|E’s report also shows that
the Bush administration is now drastically under-funding the
environmental cleanup, as the media spotlight has moved on.
E’s special issue includes a first-hand report from the
scene of the cleanup, an investigative report on contractor profiteering,
and an interview with Louisiana environmental justice leader
Last December, an Environmental Protection Agency (EPA) advisory
assured residents that most samples taken in the previous two
months showed chemical concentrations “below acceptable
levels.” The EPA doesn’t say whether it’s safe
for residents to move back to New Orleans. Those decisions, says
EPA Press Secretary Eryn Witcher, “incorporate a variety
of factors, which are best made by local officials.” And
those officials are mostly urging residents to return.
My big message is: You can come back to the city,” said
New Orleans Mayor C. Ray Nagin.
So how worried should people be, as they contemplate moving back
to the Big Easy? Environmental consultant and chemist Wilma Subra
says they should be very worried indeed. The big problem, she
said, is sediment that had been sitting at the bottom of rivers
and other water bodies collecting industrial chemical contamination
and agricultural runoff from nearby industry. The sediment was
relatively harmless sitting undisturbed, but it did not stay
put and was deposited all over New Orleans by Katrina.
Subra’s own tests, conducted at 33 locations in Louisiana,
Mississippi, and Alabama for the Sierra Club and the Natural
Resources Defense Council, showed especially elevated levels
of arsenic, but also high amounts of lead, dioxin, chromium,
and other hazardous substances well above safe standards. The
EPA’s results were radically different, she says, because
they’re based on the extremely relaxed state standards.
Dr. Peter L. deFur, a biologist who conducts research on environmental
health and ecological risk assessment at Virginia Commonwealth
Institute, says that short-term effects from exposure to such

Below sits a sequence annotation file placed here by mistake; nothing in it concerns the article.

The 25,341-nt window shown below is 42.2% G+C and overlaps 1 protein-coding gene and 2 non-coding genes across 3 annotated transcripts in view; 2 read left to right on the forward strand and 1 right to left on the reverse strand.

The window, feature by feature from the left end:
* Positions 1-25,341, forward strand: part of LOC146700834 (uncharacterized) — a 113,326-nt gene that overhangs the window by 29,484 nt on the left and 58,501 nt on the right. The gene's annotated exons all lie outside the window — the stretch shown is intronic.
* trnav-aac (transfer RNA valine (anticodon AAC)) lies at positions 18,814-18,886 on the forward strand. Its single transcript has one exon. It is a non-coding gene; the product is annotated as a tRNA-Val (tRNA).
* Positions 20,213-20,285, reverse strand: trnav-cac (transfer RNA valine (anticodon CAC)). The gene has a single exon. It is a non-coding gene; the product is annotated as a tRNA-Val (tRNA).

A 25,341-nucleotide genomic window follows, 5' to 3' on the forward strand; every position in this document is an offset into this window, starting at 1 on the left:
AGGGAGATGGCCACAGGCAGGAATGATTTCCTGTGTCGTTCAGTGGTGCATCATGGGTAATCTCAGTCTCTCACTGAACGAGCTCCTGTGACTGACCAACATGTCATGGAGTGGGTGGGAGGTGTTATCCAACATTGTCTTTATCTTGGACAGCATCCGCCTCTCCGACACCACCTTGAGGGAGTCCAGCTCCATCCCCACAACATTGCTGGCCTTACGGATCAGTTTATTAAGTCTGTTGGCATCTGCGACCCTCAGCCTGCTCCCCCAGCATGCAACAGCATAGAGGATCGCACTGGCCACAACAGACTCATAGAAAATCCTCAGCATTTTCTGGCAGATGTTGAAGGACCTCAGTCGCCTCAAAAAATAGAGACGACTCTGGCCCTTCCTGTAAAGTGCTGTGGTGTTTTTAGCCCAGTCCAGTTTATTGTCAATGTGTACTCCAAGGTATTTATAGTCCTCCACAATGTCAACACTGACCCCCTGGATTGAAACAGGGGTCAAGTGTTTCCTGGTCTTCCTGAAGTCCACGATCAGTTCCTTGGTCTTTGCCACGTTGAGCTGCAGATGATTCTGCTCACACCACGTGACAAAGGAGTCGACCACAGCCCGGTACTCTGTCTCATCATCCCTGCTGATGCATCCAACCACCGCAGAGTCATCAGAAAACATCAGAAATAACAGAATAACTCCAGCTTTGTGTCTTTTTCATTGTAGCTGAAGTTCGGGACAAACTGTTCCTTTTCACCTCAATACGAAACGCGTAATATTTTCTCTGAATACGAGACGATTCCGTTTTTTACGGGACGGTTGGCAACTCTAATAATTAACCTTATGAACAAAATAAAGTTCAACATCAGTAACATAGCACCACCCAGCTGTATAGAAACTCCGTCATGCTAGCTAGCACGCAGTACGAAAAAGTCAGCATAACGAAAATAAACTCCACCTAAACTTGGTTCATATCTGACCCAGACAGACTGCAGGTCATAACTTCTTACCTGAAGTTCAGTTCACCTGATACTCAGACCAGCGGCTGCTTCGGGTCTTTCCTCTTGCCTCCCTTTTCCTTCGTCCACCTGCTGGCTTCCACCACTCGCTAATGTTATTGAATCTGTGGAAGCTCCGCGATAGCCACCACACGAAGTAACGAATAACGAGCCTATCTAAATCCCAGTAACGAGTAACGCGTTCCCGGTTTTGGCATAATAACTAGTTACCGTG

toxins can include respiratory problems and skin rashes.
The EPA warns New Orleans residents to avoid contact with the
sediment, but Subra says that it has now become airborne and
would be very difficult to avoid even if residents had access
to the protective clothing, respirators, and gloves the environmental
agency recommends. The worst danger from the sediment is in New
Orleans’ poorest neighborhoods. According to the Brookings
Institution, 38 of the city’s 49 poorest districts were
flooded. And 80 percent of the neighborhoods under water had
Southeast Louisiana was an environmental nightmare before Katrina. “Cancer
Alley,” as the stretch of the Mississippi between New Orleans
and Baton Rouge is called, has more than 100 polluting chemical
plants, oil refineries, and other industries routinely sending
their waste discharge downwind or downstream. “Not levee
breaks, but they might as well be,” said E publisher Doug
Moss in E Magazine’s lead editorial.
We’re seeing what’s called the ‘Katrina cough,’” says
Mary Lee Orr, executive director of the Louisiana Environmental
Action Network. “There are a lot of respiratory illnesses.
And especially among people who have been in the flood waters
we’re seeing skin infections that don’t respond to
normal antibiotic treatment.”
Dita McCarthy, whose 15-year-old daughter is temporarily attending
classes at DeLisle Elementary School in Harrison County, Mississippi
(where unsafe arsenic levels were found in Subra’s tests),
says she’s seen “clouds of dust” that the kids
walk through on their way to classes. “We thought it looked
like the Dust Bowl, and we thought it was funny,” she says. “But
then we heard about the arsenic and it wasn’t so amusing.
There really needs to be more testing.”
E Magazine distributes 50,000 copies six times per year. Single
copies of E’s March/April 2006 issue are available for
$5 postpaid from: E Magazine, P.O. Box 2047, Marion, OH 43305.
Subscriptions are $20 per year, available at the same address.